Curious, at all events, and worth looking at once in our life, is this same compressure of History, be the process thereof what it may. How the "forty-eight longitudinal feet" have shrunk together after a century, after ten centuries! Look back from end to beginning, over any History; over our own England: how, in rapidest law of perspective, it dwindles from the canvas! An unhappy Sybarite, if we stand within two centuries of him and name him Charles Second, shall have twelve times the space of a heroic Alfred; two or three thou- | shall bring in question."

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To use a ready-made similitude, we might liken Universal History to a magic web; and consider with astonishment how, by philosophic insight and indolent neglect, the evergrowing fabric wove itself forward, out of that ravelled immeasurable mass of threads and thrums, (which we name Memoirs;) nay, at each new lengthening, (at each new epoch,) changed its whole proportions, its hue and structure to the very origin. Thus, do not the records of a Tacitus acquire new meaning, after seventeen hundred years, in the hands of a Montesquieu? Niebuhr must reinterpret for us, at a still greater distance, the writings of a Titus Livius: nay, the religious archaic chroni cles of a Hebrew Prophet and Lawgiver escape not the like fortune; and many a ponderous Eichhorn scans, with new-ground philosophic spectacles, the revelation of a Moses, and strives to re-produce for this century what, thirty centuries ago, was of plainly infinite significance to all. Consider History with the beginnings of it stretching dimly into the remote Time; emerging darkly out of the mysterious Eternity: the ends of it enveloping us at this hour, whereof we, at this hour, both as actors and relators, form part! In shape we might mathematically name it HyperbolicAsymptotic; ever of infinite breadth around us; soon shrinking within narrow limits: ever narrowing more and more into the infinite depth behind us. In essence and significance it has been called "the true Epic Poem, and universal Divine Scripture, whose 'plenary inspiration' no man (out of Bedlam or in it)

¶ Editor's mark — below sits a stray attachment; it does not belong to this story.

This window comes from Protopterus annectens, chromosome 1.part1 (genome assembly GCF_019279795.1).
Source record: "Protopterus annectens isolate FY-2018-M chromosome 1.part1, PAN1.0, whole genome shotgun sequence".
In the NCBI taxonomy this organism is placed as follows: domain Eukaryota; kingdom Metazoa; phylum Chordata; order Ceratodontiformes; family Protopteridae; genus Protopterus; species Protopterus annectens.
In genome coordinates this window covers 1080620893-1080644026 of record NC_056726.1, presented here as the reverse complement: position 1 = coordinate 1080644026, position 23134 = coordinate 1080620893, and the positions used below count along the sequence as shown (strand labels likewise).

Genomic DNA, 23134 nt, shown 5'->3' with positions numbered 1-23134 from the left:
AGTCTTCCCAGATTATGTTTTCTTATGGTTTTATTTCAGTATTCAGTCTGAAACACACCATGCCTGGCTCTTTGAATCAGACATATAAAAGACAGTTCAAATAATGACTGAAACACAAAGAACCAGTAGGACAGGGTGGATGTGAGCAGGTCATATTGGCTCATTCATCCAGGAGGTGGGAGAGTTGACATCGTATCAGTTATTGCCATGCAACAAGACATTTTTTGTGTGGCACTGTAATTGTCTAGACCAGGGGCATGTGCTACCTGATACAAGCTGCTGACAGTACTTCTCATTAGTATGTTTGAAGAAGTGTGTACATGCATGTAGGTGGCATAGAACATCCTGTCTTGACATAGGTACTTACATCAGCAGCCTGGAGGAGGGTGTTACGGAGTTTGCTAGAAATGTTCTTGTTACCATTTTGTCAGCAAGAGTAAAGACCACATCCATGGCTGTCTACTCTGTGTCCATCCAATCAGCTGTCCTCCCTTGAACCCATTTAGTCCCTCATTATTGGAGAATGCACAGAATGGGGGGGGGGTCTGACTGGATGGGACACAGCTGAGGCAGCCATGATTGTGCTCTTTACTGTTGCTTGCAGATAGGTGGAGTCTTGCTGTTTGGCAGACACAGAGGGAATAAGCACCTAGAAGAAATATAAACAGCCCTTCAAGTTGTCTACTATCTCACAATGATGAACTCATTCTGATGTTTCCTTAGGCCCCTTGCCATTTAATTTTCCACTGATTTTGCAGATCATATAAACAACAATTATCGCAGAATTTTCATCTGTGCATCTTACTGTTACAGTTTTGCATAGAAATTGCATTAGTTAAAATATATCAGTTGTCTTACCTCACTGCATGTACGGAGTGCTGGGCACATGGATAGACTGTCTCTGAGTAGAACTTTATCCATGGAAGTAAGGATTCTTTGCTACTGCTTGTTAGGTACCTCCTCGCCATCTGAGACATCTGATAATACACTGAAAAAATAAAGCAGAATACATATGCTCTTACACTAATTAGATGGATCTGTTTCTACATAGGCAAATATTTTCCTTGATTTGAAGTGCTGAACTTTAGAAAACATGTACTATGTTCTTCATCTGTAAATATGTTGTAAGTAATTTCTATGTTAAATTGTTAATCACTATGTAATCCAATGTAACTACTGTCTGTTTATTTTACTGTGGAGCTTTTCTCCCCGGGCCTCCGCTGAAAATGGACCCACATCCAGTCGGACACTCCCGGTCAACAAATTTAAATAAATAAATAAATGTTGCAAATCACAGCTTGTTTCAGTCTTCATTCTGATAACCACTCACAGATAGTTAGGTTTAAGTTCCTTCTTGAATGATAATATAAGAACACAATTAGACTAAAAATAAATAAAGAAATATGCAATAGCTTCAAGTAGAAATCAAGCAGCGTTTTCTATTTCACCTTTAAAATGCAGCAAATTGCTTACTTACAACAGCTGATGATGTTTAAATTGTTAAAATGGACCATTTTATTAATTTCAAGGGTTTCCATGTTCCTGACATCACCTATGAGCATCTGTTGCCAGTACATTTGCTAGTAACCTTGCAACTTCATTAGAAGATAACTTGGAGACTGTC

2 x 2

COUNT CAGLIOSTRO.

IN TWO FLIGHTS.

[FRASER'S MAGAZINE, 1833.]

Flight First.

small number seem utter Pasquils, mere ribald libels on Humanity: these too, however, are at times worth reading.

"THE life of every man," says our friend Herr Sauerteig, "the life even of the meanest "In this wise," continues our too obscure man, it were good to remember, is a Poem; friend, " out of all imaginable elements, awakperfect in all manner of Aristotelean requi-ening all imaginable moods of heart and soul, sites; with beginning, middle, and end; with 'barbarous enough to excite, tender enough perplexities, and solutions; with its Will-to assuage,' ever contradictory yet ever costrength, (Willenkraft,) and warfare against alescing, is that mighty world-old Rhapsodia Fate, its elegy and battle-singing, courage of Existence, page after page, (generation after marred by crime, everywhere the two tragic generation,) and chapter, (or epoch,) after elements of Pity and Fear; above all, with chapter, poetically put together! This is what supernatural machinery enough,-for was not some one names the grand sacred Epos, or the man born out of NONENTITY; did he not Bible of World-History; infinite in meaning die, and miraculously vanishing return thither? as the Divine Mind it emblems; wherein he The most indubitable Poem! Nay, whoso will, is wise that can read here a line and there a may he not name it a Prophecy, or whatever line. else is highest in his vocabulary; since only in Reality lies the essence and foundation of all that was ever fabled, visioned, sung, spoken, or babbled by the human species; and the actual Life of Man includes in it all Revelations, true and false, that have been, are, or are to be. Man! I say therefore, reverence thy fellow-mun. He too issued from Above; is mystical and supernatural, (as thou namest it:) this know thou of a truth. Seeing also that we ourselves are of so high Authorship, is not that, in very deed, the highest Reverence,' and most needful for us: Reverence for oneself?'